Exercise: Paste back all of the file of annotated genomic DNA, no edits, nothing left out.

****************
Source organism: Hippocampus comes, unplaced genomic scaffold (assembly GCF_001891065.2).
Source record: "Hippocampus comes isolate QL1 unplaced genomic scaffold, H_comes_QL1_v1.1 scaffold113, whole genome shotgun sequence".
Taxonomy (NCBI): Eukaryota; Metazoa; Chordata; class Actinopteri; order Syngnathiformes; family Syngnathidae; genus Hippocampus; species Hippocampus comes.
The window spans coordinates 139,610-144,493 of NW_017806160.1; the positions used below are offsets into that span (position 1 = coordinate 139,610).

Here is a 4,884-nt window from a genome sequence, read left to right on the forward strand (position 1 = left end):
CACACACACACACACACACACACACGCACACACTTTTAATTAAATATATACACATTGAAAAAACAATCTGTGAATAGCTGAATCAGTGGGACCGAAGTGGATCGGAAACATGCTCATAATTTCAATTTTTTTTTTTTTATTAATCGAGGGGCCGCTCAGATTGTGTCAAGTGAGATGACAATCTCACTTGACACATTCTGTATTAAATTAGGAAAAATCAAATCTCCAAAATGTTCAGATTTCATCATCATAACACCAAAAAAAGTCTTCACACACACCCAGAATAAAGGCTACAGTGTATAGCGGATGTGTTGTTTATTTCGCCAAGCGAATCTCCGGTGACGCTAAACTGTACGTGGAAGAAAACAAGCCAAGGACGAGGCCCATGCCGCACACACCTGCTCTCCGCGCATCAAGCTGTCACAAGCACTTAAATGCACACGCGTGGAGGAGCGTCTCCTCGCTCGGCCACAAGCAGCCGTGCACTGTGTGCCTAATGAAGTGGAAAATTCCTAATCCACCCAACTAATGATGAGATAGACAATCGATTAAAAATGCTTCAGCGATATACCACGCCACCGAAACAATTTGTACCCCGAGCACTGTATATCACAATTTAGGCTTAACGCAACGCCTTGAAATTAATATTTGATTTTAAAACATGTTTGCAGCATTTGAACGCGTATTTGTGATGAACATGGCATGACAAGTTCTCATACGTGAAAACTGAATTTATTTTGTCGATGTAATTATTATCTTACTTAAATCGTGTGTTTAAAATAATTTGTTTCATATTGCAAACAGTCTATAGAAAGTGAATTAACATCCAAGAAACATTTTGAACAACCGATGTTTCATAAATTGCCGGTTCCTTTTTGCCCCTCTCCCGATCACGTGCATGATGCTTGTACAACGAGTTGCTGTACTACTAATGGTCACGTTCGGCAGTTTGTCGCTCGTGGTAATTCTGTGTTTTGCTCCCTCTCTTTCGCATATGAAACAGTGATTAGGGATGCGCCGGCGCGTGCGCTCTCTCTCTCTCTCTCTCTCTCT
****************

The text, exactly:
Source organism: Hippocampus comes, unplaced genomic scaffold (assembly GCF_001891065.2).
Source record: "Hippocampus comes isolate QL1 unplaced genomic scaffold, H_comes_QL1_v1.1 scaffold113, whole genome shotgun sequence".
Taxonomy (NCBI): Eukaryota; Metazoa; Chordata; class Actinopteri; order Syngnathiformes; family Syngnathidae; genus Hippocampus; species Hippocampus comes.
The window spans coordinates 139,610-144,493 of NW_017806160.1; the positions used below are offsets into that span (position 1 = coordinate 139,610).

Here is a 4,884-nt window from a genome sequence, read left to right on the forward strand (position 1 = left end):
CACACACACACACACACACACACACGCACACACTTTTAATTAAATATATACACATTGAAAAAACAATCTGTGAATAGCTGAATCAGTGGGACCGAAGTGGATCGGAAACATGCTCATAATTTCAATTTTTTTTTTTTTATTAATCGAGGGGCCGCTCAGATTGTGTCAAGTGAGATGACAATCTCACTTGACACATTCTGTATTAAATTAGGAAAAATCAAATCTCCAAAATGTTCAGATTTCATCATCATAACACCAAAAAAAGTCTTCACACACACCCAGAATAAAGGCTACAGTGTATAGCGGATGTGTTGTTTATTTCGCCAAGCGAATCTCCGGTGACGCTAAACTGTACGTGGAAGAAAACAAGCCAAGGACGAGGCCCATGCCGCACACACCTGCTCTCCGCGCATCAAGCTGTCACAAGCACTTAAATGCACACGCGTGGAGGAGCGTCTCCTCGCTCGGCCACAAGCAGCCGTGCACTGTGTGCCTAATGAAGTGGAAAATTCCTAATCCACCCAACTAATGATGAGATAGACAATCGATTAAAAATGCTTCAGCGATATACCACGCCACCGAAACAATTTGTACCCCGAGCACTGTATATCACAATTTAGGCTTAACGCAACGCCTTGAAATTAATATTTGATTTTAAAACATGTTTGCAGCATTTGAACGCGTATTTGTGATGAACATGGCATGACAAGTTCTCATACGTGAAAACTGAATTTATTTTGTCGATGTAATTATTATCTTACTTAAATCGTGTGTTTAAAATAATTTGTTTCATATTGCAAACAGTCTATAGAAAGTGAATTAACATCCAAGAAACATTTTGAACAACCGATGTTTCATAAATTGCCGGTTCCTTTTTGCCCCTCTCCCGATCACGTGCATGATGCTTGTACAACGAGTTGCTGTACTACTAATGGTCACGTTCGGCAGTTTGTCGCTCGTGGTAATTCTGTGTTTTGCTCCCTCTCTTTCGCATATGAAACAGTGATTAGGGATGCGCCGGCGCGTGCGCTCTCTCTCTCTCTCTCTCTCTCT